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VINE VOICEon 2 June 2011
The introduction makes clear that this is a collection of chapters/sketches relating to Ernest Hemingway's time in Paris between the wars. Chronology is at best variable; arranging the order seems to have been somewhat arbitary. What emerges is a multi-layered portrait of a city at an interesting period of artistic life; of a few famous people who lived there; and of a marriage that progresses from tranquil happiness to disintegration. Hadley, the author's first wife, is the victim; much of the book reads like a remorseful apology for his part in the failure.

The incidental recreation of Paris in the 1920's - the cafés, the race tracks, the apartment above the sawmill where the Hemingways lived - yields some vivid vignettes. The goatherd driving his goats through the street, pausing to milk one for a customer, calls for a readjustment of one's Parisian preconceptions.

Of the people, there are insights into Gertrud Stein, James Joyce, Ezra Pound and especially Scott Fitgerald. The boxer Larry Gains appears and, with him, the macho Hemingway, showing off what he knows about the fight game. There is also the sentimental Tatie - the dialogue that accompanies his hair-growing contest with Hadley is almost too embarrassing to read.

But through it all there is Hemingway wrestling with the business of writing, frequently returning to the conviction that what is left out reinforces what remains - a philosophy that can be seen in some of the better sketches. Of course, the book is uneven but as the long sentences unroll, held together with multiple conjunctions and a minimum of punctuation, the master's hand is apparent.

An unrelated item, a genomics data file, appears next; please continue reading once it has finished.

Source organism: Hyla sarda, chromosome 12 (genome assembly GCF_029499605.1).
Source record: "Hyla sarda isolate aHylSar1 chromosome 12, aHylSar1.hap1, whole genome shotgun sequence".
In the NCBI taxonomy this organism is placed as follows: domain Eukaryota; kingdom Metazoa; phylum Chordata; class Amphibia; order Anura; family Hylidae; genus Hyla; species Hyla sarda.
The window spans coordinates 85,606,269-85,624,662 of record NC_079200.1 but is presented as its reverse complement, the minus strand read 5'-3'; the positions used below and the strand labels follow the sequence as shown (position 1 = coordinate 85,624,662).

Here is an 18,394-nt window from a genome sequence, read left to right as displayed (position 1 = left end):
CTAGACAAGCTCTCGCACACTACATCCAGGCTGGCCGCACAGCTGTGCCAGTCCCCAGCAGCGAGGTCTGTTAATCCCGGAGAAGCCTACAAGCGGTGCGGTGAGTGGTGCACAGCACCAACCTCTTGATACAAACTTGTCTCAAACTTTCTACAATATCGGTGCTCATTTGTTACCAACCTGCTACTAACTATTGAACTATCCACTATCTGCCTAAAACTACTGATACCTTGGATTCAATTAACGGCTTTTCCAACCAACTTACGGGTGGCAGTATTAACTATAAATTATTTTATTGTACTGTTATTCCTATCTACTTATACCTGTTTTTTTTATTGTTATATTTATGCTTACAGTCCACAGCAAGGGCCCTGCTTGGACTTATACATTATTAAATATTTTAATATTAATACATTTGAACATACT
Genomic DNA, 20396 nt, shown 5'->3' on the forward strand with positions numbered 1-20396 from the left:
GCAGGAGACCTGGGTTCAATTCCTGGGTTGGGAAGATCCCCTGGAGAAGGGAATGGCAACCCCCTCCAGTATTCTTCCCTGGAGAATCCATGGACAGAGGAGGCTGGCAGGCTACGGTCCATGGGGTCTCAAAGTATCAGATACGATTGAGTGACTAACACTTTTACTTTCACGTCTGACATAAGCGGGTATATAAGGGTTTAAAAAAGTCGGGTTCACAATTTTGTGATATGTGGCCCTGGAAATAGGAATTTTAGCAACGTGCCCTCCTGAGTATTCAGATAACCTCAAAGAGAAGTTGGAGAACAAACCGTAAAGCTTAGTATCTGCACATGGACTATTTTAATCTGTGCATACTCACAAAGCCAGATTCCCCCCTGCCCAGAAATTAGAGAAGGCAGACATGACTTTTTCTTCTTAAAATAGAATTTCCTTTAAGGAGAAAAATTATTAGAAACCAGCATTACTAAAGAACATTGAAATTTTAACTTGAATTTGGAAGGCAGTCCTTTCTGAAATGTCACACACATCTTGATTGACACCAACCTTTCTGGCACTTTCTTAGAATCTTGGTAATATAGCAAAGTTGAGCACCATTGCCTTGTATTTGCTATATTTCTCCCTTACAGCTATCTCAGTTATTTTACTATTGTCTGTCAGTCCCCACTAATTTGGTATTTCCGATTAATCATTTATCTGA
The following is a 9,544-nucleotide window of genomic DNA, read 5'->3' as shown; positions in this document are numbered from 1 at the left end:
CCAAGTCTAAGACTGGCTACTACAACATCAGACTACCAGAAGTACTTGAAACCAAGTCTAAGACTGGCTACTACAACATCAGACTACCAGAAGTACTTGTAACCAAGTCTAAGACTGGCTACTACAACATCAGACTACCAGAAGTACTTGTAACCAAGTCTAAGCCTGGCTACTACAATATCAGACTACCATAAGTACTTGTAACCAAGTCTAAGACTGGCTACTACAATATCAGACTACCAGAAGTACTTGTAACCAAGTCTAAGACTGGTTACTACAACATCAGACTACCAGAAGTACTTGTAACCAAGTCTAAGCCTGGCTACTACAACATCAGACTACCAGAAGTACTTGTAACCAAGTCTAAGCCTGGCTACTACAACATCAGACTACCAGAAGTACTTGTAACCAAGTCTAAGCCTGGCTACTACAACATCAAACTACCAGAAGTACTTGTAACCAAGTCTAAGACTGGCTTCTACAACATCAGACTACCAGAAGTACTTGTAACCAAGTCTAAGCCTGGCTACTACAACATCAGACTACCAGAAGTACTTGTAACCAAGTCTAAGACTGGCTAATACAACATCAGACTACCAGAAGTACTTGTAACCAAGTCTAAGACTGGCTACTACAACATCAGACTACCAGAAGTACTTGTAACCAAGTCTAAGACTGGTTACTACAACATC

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on 27 June 1999
Hemingway was reunited with the manuscript of A MOVEABLE FEAST after a twenty-year separation; as an older man, he was amazed and amused by the writings of his younger self. Many consider his Paris period to be his most interesting -- this book suggests that's true. Its a lovely, nostalgic look back at his youth. His love for Hadley is evident -- both the young Hemingway's love and the longing of the older Papa. For anyone who is interested in the ex-pats, the lost generation, Gertrude and F. Scott, etc. -- this is a must. His wording is magical, the anecdotes priceless. Of all his books, this is my favorite!
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on 26 April 2001
I first read this book a few years ago and though I enjoyed it wasn't moved by it. A couple of years later on my first trip to Paris I decided to take the book with me. Somehow the book took on a new life. I could visit the locations described and appreciate the descriptions of people and events. I fell in love with Paris, Hemingway and the Lost Generation all because of this book. I now have quite a collection of books describing the 1920s and 1930s in Paris and have bought a prized first edition of this book. I strongly recommend this book to readers particularly those visiting Paris. Five Stars because there are only five.
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on 13 April 2014
“If you are lucky enough to have lived in Paris as a young man, then wherever you go for the rest of your life, it stays with you, for Paris is a moveable feast.” Come to think of it, A Moveable Feast is also a moveable feast.

This book is a must-read for any serious fan of literature – in it, an elderly Hemingway looks back at a time in his youth when he lived in Paris and schmoozed with some of the great writers of the early 20th century, from Gertrude Stein and Ezra Pound to F. Scott Fitzgerald, who was a nutter.

I can’t recommend this enough, and if you only read one of Hemingway’s books then start with this one – it’s just a shame that it isn’t longer, because there was much more for him to tell.
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on 10 May 1997